44

gordon 03.28.12 at 11:47 pm

Ah, memories, memories. Back in the early 1990s “Active Labour Market Policy” was the buzzword in Canberra labour policy circles. That approach was very much along the lines apparently adopted by Morel et. al. as summarised by Niamh at 37. I’m sure Prof. Quiggin will remember those exciting days. Here is a report of the time (actually, quite early in the process – 1990) where Active Labour Market Policy gets top billing (Note: .pdf):

http://www.dest.gov.au/sectors/training_skills/publications_resources/indexes/documents/90_10_pdf.htm

The Green Paper “Restoring Full Employment” lays out the new policy rationale in detail (in the Australian context). I don’t know of any download site for that lengthy report. Hard copy was copyright Australian Govt. Publishing Service 1993. Maybe other Australian readers could help.

So we’ve been here before in Australia too, as well as in the UK as Chris Bertram remarks at 15. The overlap isn’t surprising, I think there was a good deal of informal crosstalk between Australian and UK Labour policy people at the time. That history prompts me to wonder (a) whether Morel. et. al. get into discussion about why these ideas were so short-lived, and (b) whether, if they do, they agree with Chris Bertram.

In Australia, the whole thing collapsed with the 1996 change of Govt. The incoming Liberals had old-fashioned union-bashers (hardly to be distinguished from unreconstructed Cold Warriors) as a very significant part of their constituency, and the laying waste of labour market policy was an easy bone to throw them. The multinationals liked it too, for more practical reasons. Memories!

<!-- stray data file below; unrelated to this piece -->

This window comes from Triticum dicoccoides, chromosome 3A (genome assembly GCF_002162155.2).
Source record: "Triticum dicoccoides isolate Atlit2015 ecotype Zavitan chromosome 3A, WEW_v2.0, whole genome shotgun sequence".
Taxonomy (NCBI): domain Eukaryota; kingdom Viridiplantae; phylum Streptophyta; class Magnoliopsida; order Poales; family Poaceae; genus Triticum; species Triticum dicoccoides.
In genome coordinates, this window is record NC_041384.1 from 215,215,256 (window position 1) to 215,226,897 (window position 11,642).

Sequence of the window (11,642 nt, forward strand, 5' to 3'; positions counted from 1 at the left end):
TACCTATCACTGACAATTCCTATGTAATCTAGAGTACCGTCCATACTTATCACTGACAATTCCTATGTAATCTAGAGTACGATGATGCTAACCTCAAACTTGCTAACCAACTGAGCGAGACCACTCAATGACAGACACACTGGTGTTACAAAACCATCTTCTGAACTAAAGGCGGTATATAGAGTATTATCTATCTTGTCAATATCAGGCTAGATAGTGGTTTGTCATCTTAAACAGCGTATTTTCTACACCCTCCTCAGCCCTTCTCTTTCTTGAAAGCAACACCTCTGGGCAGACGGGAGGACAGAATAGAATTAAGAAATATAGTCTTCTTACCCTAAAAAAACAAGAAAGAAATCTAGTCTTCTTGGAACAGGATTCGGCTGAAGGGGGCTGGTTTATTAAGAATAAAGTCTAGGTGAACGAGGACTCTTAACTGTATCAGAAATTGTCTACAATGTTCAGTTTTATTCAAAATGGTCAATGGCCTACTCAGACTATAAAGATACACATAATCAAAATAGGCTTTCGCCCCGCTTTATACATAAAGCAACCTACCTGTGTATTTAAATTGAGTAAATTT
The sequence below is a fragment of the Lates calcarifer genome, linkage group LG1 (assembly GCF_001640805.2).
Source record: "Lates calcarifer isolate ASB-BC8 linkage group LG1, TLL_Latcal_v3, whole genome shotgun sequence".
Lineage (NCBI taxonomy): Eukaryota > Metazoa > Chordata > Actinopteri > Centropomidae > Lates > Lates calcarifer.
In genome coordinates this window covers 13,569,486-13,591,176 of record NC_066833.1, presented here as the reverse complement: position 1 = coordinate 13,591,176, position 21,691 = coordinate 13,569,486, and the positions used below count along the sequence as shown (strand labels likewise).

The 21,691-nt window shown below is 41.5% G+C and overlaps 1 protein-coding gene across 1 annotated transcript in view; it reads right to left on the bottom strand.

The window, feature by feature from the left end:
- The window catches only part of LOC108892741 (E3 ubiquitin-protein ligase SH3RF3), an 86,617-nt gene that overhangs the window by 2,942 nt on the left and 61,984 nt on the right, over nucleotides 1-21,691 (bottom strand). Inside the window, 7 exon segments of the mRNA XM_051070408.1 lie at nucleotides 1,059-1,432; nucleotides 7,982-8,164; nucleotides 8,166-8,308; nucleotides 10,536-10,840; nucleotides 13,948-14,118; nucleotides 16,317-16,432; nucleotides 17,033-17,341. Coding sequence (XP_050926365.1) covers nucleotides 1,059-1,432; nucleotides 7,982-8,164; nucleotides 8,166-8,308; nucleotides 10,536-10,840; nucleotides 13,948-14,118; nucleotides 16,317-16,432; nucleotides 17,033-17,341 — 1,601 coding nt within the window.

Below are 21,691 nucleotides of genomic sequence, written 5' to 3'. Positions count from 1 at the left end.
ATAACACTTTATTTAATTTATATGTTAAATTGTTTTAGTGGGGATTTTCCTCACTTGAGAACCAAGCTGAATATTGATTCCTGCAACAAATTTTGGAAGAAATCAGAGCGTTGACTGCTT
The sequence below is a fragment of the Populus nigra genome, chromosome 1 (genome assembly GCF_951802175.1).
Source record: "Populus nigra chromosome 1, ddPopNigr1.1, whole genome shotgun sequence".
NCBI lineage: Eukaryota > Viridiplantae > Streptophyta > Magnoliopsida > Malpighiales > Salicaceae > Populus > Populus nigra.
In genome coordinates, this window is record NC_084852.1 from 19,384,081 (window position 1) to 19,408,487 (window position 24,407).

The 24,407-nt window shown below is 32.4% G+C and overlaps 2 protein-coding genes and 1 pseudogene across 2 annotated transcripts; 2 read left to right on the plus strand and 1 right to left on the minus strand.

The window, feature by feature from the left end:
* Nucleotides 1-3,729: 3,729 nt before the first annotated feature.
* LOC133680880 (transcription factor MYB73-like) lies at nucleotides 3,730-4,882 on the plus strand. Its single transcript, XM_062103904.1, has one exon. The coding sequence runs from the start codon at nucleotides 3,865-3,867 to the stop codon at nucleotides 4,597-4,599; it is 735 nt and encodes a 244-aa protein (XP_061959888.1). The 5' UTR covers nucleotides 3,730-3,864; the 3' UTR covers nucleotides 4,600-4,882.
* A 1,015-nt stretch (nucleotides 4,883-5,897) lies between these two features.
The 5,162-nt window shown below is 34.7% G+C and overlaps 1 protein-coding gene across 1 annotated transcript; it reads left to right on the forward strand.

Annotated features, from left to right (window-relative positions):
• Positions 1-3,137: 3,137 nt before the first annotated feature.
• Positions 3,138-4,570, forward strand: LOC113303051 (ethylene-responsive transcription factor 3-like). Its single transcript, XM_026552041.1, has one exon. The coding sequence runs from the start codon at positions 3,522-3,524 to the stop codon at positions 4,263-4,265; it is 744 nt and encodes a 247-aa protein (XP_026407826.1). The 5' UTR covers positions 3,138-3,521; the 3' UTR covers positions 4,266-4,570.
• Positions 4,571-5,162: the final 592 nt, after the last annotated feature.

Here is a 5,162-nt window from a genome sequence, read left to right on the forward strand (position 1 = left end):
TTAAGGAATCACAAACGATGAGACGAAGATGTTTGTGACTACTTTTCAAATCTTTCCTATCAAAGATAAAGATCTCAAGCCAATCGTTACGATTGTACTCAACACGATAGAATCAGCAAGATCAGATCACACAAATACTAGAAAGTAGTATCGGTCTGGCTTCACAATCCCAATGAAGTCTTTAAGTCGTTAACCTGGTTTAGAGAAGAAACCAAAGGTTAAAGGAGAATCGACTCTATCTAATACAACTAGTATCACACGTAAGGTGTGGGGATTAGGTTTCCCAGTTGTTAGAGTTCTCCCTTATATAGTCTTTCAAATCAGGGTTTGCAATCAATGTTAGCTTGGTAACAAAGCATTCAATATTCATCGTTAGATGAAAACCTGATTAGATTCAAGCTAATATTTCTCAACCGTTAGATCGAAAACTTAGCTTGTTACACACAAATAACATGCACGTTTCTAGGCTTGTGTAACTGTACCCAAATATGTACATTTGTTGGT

45

niamh 03.29.12 at 12:48 am

Thanks for the comments, people.
As I understand from their conference talks, Morel et al are pretty pessimistic about the extent to which SI priorities have gained policy traction so far, while Hemerijck has a more positive assessment. Both have a lot to say about both economic rationale and political coalition-building.
As Chris at 15 and and Gordon at 44 point out, the British ‘Third Way’ and Australian Labour strategy pushed themes such as preventing child poverty, early education initiatives, active labour market policy. Just because the ideas were knocking about in the past doesn’t mean they might not still be good ideas.
But all too often such measures were constrained by limited budgets, or were tightly means-tested, or they formed part of a more or less coercive policy of pushing people into jobs no matter what the quality or the wage rate, just to get them off benefits.
I gather that what the new wave of SI theorists wish to highlight is the need to think more broadly about the ‘knowledge economy’, about skill formation, and about income security, and to see if we can’t start to do better in the future.

46

John Quiggin 03.29.12 at 2:18 am